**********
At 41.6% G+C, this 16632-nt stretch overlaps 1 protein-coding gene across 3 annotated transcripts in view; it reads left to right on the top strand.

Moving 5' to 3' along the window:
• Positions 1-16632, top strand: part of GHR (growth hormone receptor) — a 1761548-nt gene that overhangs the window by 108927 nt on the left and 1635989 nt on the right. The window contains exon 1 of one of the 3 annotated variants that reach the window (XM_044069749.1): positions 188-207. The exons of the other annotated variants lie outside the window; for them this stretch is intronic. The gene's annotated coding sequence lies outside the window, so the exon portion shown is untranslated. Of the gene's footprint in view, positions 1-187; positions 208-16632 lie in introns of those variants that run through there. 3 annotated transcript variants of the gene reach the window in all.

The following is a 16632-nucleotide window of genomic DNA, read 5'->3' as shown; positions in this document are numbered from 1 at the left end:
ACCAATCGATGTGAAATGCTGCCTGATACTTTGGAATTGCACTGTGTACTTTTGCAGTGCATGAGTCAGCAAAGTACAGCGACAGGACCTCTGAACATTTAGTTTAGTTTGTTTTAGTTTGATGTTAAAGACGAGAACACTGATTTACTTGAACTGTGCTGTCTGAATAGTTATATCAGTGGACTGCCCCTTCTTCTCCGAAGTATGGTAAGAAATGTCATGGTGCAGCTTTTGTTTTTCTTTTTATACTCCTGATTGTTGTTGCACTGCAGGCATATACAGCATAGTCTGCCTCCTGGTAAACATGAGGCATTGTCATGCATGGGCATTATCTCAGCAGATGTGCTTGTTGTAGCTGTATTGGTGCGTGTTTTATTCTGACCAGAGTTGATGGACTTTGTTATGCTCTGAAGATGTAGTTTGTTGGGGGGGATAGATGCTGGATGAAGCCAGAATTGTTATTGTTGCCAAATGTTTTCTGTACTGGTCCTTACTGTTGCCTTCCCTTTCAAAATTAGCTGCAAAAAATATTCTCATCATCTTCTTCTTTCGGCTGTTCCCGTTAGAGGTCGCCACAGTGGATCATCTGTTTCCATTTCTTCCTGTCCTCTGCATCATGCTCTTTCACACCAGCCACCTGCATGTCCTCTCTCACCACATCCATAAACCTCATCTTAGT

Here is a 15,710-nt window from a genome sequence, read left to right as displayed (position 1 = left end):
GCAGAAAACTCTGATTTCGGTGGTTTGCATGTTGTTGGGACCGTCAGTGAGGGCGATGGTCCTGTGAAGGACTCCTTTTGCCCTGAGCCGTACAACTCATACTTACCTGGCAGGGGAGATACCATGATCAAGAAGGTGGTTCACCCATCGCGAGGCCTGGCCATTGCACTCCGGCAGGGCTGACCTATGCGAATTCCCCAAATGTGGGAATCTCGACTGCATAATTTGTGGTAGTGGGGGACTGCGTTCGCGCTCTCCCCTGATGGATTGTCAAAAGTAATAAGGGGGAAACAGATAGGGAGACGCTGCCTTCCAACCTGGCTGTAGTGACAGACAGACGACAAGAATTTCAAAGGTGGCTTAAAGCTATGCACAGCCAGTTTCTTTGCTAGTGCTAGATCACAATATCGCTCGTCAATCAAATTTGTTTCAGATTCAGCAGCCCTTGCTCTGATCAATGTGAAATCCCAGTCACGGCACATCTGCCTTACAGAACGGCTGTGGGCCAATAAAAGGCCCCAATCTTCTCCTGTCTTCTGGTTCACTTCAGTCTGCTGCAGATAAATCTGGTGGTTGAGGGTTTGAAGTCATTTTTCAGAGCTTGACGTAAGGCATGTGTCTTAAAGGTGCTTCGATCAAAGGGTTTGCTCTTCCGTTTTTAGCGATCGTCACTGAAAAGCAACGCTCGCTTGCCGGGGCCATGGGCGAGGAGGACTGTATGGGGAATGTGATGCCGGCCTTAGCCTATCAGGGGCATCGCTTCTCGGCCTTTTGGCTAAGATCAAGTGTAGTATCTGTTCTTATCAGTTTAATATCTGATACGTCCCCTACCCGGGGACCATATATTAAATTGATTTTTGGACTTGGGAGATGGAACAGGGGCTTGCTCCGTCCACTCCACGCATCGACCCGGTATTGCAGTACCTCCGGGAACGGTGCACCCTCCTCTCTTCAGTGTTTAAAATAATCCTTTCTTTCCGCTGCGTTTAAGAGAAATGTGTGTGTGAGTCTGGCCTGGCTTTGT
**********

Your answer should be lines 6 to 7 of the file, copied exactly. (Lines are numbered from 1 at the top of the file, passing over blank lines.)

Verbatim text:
Here is a 15,710-nt window from a genome sequence, read left to right as displayed (position 1 = left end):
GCAGAAAACTCTGATTTCGGTGGTTTGCATGTTGTTGGGACCGTCAGTGAGGGCGATGGTCCTGTGAAGGACTCCTTTTGCCCTGAGCCGTACAACTCATACTTACCTGGCAGGGGAGATACCATGATCAAGAAGGTGGTTCACCCATCGCGAGGCCTGGCCATTGCACTCCGGCAGGGCTGACCTATGCGAATTCCCCAAATGTGGGAATCTCGACTGCATAATTTGTGGTAGTGGGGGACTGCGTTCGCGCTCTCCCCTGATGGATTGTCAAAAGTAATAAGGGGGAAACAGATAGGGAGACGCTGCCTTCCAACCTGGCTGTAGTGACAGACAGACGACAAGAATTTCAAAGGTGGCTTAAAGCTATGCACAGCCAGTTTCTTTGCTAGTGCTAGATCACAATATCGCTCGTCAATCAAATTTGTTTCAGATTCAGCAGCCCTTGCTCTGATCAATGTGAAATCCCAGTCACGGCACATCTGCCTTACAGAACGGCTGTGGGCCAATAAAAGGCCCCAATCTTCTCCTGTCTTCTGGTTCACTTCAGTCTGCTGCAGATAAATCTGGTGGTTGAGGGTTTGAAGTCATTTTTCAGAGCTTGACGTAAGGCATGTGTCTTAAAGGTGCTTCGATCAAAGGGTTTGCTCTTCCGTTTTTAGCGATCGTCACTGAAAAGCAACGCTCGCTTGCCGGGGCCATGGGCGAGGAGGACTGTATGGGGAATGTGATGCCGGCCTTAGCCTATCAGGGGCATCGCTTCTCGGCCTTTTGGCTAAGATCAAGTGTAGTATCTGTTCTTATCAGTTTAATATCTGATACGTCCCCTACCCGGGGACCATATATTAAATTGATTTTTGGACTTGGGAGATGGAACAGGGGCTTGCTCCGTCCACTCCACGCATCGACCCGGTATTGCAGTACCTCCGGGAACGGTGCACCCTCCTCTCTTCAGTGTTTAAAATAATCCTTTCTTTCCGCTGCGTTTAAGAGAAATGTGTGTGTGAGTCTGGCCTGGCTTTGT